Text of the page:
Around the time he acquired the farm, Astor was buying as many farms as he could to add acreage to his Ferncliff Estate.  How Astor used the Reichardt/Traver farm is unclear, as I was not able to access the deed online for that date range.  However, the land transaction is not unusual as the Traver family also had a unique connection to Astor, being officers at the same bank where Astor was a trustee.  

In 1905, officers at the Rhinebeck Savings Bank included Augustus M Traver, President and Thaddeus A Traver, Secretary.  Both Traver men along with others, including John Jacob Astor were Trustees.  Given this connection, the relationship could have aided the purchase of the family farm.

To learn more about John Jacob Astor, read a short bio at the New Netherland Institute

Friday, March 29, 2013

Our Little Woman Connection

Louisa May Alcott
Today's post is dedicated to our very own Joni Lincoln.  I never get tired of the many twists and turns from our historic past and who they connect us with.  Joni, a long time supporter of the performing arts in our community, holds a special bond with the publication of Little Woman, having directed our drama club's performances of the timeless classic.

In the Alumni directory for Bowdoin College located in the Town of Brunswick, Maine is the following entry:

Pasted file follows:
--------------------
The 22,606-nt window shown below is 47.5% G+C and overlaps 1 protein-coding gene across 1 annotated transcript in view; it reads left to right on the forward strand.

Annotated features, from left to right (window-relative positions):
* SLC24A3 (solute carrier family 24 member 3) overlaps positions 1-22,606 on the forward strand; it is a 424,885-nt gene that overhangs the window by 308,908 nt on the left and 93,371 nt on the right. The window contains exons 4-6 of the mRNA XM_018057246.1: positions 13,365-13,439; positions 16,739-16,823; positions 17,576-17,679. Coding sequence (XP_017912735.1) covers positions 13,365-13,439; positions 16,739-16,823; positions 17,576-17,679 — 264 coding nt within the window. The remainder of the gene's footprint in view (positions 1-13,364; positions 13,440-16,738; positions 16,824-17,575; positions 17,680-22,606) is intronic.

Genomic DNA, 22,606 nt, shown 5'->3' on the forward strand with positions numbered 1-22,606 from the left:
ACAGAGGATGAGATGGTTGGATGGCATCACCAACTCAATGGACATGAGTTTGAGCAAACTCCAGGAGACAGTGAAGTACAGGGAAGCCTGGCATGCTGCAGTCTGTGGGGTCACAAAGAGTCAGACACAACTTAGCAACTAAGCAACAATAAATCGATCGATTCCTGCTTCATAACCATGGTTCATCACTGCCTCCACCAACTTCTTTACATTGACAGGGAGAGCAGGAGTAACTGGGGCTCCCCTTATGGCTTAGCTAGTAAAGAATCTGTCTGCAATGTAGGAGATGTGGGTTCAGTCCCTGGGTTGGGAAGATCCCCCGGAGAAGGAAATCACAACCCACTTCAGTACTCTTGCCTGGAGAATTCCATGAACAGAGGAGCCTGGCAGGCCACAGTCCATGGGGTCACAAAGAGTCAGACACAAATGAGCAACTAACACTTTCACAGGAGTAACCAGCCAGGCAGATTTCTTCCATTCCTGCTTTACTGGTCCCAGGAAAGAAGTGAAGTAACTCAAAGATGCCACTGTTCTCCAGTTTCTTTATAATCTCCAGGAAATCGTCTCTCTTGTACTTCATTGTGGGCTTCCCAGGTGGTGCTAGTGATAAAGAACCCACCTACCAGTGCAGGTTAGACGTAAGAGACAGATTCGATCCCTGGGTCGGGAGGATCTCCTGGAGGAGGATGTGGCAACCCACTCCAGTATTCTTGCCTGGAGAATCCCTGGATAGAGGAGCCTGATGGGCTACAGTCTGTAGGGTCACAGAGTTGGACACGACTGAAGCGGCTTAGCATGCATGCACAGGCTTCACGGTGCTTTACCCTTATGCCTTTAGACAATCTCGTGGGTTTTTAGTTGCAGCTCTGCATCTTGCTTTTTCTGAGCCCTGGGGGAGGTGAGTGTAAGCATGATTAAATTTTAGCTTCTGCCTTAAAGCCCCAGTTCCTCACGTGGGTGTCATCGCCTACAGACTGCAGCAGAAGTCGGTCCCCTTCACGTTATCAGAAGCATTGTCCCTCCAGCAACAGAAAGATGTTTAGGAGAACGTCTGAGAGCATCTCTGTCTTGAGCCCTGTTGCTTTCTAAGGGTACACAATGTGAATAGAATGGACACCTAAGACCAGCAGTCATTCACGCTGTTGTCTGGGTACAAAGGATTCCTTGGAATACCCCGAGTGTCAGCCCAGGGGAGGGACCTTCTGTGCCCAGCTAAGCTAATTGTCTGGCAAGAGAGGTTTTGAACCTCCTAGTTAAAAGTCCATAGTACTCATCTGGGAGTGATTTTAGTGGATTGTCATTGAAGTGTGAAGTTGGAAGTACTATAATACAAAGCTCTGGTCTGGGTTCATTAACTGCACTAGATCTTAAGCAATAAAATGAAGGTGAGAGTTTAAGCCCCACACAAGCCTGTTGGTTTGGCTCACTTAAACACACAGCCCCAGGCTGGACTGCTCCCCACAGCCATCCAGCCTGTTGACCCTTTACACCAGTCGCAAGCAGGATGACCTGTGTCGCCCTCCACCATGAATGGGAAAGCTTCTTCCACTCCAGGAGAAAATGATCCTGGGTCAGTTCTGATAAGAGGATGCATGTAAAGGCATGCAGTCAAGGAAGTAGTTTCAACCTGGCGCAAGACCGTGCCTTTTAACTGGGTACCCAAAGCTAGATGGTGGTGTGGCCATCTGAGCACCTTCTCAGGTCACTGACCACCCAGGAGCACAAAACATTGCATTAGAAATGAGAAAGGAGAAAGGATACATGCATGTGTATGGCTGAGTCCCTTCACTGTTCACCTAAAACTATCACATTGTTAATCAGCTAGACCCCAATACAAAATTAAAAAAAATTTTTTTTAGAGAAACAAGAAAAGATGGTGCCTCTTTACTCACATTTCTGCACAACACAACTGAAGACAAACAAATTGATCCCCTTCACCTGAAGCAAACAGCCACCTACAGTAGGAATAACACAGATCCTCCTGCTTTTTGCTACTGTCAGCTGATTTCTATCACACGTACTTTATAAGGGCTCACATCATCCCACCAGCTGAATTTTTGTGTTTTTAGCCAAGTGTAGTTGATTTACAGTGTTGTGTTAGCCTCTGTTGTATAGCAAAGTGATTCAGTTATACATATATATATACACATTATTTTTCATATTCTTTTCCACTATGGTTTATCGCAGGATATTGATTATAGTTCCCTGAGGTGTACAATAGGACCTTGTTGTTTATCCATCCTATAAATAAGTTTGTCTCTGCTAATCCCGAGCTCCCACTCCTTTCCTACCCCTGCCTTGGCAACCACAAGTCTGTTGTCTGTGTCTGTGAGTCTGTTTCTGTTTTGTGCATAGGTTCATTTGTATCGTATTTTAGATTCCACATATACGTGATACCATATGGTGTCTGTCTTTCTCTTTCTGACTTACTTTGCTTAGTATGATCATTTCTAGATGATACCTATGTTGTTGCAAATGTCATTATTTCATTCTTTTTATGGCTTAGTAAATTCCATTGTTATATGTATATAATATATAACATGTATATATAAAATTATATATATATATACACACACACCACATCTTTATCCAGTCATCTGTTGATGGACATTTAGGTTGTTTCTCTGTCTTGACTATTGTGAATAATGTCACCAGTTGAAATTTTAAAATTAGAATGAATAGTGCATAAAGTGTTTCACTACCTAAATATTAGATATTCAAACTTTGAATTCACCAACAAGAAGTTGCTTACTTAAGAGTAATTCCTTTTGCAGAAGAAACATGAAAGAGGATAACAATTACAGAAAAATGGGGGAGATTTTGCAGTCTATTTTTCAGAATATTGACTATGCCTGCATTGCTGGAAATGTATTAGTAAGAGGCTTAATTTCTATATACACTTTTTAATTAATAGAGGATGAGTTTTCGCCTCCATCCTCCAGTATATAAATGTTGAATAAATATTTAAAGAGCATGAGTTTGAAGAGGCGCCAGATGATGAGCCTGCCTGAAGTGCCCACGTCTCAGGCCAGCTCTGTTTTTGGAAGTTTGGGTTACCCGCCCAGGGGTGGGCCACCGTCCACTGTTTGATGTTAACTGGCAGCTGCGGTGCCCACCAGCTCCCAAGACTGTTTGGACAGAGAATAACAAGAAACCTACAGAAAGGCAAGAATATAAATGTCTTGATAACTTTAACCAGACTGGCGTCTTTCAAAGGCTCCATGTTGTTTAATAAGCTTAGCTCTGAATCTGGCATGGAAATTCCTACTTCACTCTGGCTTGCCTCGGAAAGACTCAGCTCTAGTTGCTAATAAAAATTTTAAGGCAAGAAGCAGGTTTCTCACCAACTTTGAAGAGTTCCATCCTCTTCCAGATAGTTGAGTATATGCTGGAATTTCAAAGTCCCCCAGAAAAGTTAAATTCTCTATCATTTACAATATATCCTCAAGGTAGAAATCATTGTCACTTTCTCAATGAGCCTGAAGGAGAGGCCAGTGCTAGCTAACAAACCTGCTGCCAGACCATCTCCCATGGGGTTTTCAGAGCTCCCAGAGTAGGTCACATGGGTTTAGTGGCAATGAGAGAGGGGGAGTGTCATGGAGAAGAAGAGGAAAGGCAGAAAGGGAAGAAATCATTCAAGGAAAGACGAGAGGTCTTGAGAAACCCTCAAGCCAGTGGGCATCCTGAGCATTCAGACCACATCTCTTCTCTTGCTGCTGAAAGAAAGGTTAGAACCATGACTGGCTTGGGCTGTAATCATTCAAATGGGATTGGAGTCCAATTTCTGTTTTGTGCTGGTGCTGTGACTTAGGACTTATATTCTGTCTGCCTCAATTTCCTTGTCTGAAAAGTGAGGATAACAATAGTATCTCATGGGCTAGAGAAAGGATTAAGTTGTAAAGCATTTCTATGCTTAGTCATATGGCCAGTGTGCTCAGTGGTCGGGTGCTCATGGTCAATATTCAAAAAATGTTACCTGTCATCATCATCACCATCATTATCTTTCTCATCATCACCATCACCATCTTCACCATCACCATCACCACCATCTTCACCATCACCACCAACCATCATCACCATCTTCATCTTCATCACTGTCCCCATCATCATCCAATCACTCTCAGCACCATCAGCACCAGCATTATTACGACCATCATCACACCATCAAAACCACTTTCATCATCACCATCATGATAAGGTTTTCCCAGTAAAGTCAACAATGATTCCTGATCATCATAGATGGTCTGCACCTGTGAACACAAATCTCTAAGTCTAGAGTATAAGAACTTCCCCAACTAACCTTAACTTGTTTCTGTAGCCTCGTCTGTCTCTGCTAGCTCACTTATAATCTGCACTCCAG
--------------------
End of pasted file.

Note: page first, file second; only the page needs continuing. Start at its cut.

ALVAN HYDE SMEDLEY, b. 6 Oct. 1835, Port Byron, NY.  Med. Sch. 1862, Physician, New York City, 1863; Boston, Mass. 1863-72, d. 10 Oct. 1872.

Dr. Smedley while practicing at Boston had a patient by the name of Amos Bronson Alcott, being none other than the father of Louisa May Alcott, author of Little Woman.  In the book Little Woman Abroad: The Alcott Sisters' Letters from Europe, 1870-1871 by Louisa May Alcott, Dr. Smedley cured her father's hearing loss.

History of the Military Company of the Massachusetts Now Called the Ancient and Honorable Artillery Company of Massachusetts
page 70

Name: Alvan H. Smedley Alvan H. Smedley(1868), physician, was the proprietor of the Tremont Eye and Ear Institute, at No. 129 Tremont, corner of Winter Street. He was also the principal and consulting physician in that Institution.

He was the son of Dr. James Smedley and Lucy Bridges.  The family did not live long in New York; by 1850 they returned to Williamstown, MA where his parents are buried.

While I have always been a fan of Little Woman, I am grateful to learn we share an unexpected attachment to the Alcott family via Dr. Smedley.

Thursday, February 28, 2013

Rev. David Wilson of Hebron, NY

Here's a nice bio of Rev. David Wilson who briefly resided in Mentz. Many of his family are buried at the Wilson-Dixon Cemetery. While Rev. David did have a will drawn from Cayuga County, he moved back to Hebron, Washington Co., NY just before his passing.

Source: The Congregational Quarterly, Volume 6, by Revs. Henry M Dexter, Alonzo H Quint and Isaac P Langworthy, 1864

Monday, February 18, 2013

Port Byron Nurse in the Civil War